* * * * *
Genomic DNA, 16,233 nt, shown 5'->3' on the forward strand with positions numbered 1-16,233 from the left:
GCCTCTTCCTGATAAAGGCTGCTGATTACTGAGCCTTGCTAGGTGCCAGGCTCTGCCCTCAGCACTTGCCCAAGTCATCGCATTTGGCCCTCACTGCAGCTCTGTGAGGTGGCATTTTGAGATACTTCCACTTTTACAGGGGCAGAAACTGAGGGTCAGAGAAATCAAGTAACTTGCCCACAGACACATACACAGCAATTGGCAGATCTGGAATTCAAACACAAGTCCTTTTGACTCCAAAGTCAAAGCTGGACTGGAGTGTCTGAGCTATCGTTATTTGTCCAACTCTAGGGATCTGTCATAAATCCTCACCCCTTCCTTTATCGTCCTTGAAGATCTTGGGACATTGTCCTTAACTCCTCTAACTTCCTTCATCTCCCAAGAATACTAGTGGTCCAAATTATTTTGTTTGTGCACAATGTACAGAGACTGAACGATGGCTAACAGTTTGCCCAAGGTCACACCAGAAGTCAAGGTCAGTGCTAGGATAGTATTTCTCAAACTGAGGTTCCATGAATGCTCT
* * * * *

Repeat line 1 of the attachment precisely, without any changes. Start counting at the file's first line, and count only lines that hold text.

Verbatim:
Genomic DNA, 16,233 nt, shown 5'->3' on the forward strand with positions numbered 1-16,233 from the left: